On this day, President Franklin D. Roosevelt’s Lend-Lease program is brought before the U.S. Congress for consideration.
Roosevelt devised the Lend-Lease program as a means of aiding Great Britain in its war effort against the Germans. The program gave the chief executive the power to “sell, transfer title to, exchange, lease, lend, or otherwise dispose of” any military resources he deemed in the ultimate interest of the defense of the United States. The idea was that if Britain were better able to defend itself, the security of the U.S. would be enhanced. The program also served to bolster British morale, as they would no longer feel alone in their struggle against Hitler.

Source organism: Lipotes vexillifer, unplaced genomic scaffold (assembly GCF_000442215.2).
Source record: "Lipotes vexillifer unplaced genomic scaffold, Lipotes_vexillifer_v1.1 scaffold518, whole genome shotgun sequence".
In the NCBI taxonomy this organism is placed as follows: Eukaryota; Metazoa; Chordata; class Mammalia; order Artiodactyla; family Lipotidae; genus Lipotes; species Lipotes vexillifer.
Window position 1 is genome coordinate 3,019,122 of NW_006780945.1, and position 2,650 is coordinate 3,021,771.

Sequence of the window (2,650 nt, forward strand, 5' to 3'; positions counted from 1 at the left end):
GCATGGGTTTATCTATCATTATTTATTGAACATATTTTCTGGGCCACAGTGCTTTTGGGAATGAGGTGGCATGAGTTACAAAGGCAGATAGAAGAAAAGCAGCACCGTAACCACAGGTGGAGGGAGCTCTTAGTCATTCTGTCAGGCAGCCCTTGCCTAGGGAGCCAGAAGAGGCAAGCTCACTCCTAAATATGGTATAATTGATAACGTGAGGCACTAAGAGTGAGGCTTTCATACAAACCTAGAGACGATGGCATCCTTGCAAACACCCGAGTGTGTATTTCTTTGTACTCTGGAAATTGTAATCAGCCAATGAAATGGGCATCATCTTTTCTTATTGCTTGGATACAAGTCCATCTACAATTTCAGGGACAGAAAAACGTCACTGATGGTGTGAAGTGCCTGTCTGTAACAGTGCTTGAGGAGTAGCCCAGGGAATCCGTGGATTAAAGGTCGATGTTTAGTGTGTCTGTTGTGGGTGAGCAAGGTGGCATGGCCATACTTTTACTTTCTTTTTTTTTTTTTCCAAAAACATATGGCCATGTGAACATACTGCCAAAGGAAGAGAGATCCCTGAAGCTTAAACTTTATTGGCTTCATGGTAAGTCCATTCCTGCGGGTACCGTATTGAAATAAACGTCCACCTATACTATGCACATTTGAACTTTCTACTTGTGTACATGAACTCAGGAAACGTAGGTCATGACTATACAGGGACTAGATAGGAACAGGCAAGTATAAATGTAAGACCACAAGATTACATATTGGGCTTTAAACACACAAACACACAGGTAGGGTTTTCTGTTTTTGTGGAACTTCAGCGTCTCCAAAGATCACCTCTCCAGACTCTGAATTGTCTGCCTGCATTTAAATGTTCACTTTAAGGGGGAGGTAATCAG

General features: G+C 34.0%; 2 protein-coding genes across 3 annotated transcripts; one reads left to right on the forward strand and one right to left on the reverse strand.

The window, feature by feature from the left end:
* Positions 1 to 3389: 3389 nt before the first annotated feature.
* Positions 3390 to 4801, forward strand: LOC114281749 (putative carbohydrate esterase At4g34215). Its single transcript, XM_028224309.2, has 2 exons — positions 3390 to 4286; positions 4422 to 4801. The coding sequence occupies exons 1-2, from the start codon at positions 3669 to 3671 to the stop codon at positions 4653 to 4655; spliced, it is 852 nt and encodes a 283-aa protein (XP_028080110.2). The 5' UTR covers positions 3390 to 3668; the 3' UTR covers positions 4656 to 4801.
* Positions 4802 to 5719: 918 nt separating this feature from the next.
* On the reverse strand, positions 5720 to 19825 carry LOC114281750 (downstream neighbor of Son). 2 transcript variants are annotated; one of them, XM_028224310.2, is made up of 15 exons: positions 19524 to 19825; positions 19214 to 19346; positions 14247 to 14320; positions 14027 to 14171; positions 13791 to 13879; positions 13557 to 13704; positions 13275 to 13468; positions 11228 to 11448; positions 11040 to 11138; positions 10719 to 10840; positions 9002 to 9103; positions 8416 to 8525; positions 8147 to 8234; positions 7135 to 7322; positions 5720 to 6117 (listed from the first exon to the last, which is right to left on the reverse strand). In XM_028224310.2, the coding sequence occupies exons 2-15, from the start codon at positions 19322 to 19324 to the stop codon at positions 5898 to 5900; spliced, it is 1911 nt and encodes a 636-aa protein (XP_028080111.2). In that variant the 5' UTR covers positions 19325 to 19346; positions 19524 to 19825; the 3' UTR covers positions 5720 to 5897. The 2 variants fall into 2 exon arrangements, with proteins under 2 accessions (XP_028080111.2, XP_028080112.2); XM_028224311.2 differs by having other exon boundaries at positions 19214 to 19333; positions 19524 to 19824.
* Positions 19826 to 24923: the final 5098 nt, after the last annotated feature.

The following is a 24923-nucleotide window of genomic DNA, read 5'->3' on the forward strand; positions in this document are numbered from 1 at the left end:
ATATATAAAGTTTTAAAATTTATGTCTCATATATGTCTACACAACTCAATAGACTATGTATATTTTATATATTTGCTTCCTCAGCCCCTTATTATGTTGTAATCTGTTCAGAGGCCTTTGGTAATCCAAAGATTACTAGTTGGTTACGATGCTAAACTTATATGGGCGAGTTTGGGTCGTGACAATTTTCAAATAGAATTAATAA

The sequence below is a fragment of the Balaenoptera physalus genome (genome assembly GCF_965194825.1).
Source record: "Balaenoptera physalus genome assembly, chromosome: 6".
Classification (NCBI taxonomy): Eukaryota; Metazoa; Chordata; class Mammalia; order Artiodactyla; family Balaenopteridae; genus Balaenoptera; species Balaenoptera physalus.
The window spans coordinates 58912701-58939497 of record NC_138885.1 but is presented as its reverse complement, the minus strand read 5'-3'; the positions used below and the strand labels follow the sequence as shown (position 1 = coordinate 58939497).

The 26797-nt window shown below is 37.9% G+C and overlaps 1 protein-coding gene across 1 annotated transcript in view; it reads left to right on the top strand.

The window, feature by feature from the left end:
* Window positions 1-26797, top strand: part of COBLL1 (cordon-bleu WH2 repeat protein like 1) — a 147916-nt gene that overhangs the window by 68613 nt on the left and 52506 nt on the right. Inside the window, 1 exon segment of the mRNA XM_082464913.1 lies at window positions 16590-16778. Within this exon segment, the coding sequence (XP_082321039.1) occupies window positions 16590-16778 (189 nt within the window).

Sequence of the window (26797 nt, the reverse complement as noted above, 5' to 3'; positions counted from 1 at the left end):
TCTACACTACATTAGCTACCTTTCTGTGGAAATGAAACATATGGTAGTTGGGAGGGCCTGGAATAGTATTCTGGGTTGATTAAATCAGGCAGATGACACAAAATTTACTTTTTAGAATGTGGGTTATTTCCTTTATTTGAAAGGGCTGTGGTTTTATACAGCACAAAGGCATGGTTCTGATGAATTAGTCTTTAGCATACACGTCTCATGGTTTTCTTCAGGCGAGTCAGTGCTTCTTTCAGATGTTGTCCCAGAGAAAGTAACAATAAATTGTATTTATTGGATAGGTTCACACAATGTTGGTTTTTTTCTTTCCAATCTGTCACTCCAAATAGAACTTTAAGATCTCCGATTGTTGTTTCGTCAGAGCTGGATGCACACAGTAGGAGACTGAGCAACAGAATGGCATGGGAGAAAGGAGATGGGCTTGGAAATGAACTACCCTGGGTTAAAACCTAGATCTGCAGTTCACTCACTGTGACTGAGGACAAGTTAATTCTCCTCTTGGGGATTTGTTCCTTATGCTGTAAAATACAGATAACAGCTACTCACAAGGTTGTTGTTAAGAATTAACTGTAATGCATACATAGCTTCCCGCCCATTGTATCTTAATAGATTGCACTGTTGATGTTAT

Congress authorized the program on March 11. By November, after much heated debate, Congress extended the terms of Lend-Lease to the Soviet Union, even though Stalin’s USSR had already been the recipient of American military weapons and had been promised $1 billion in financial aid.
By the end of the war, more than $50 billion in funds, weapons, aircraft, and ships were distributed to 44 countries through the program. After the war, the Lend-Lease program morphed into the Marshall Plan, which allocated funds for the revitalization of “friendly” democratic nations.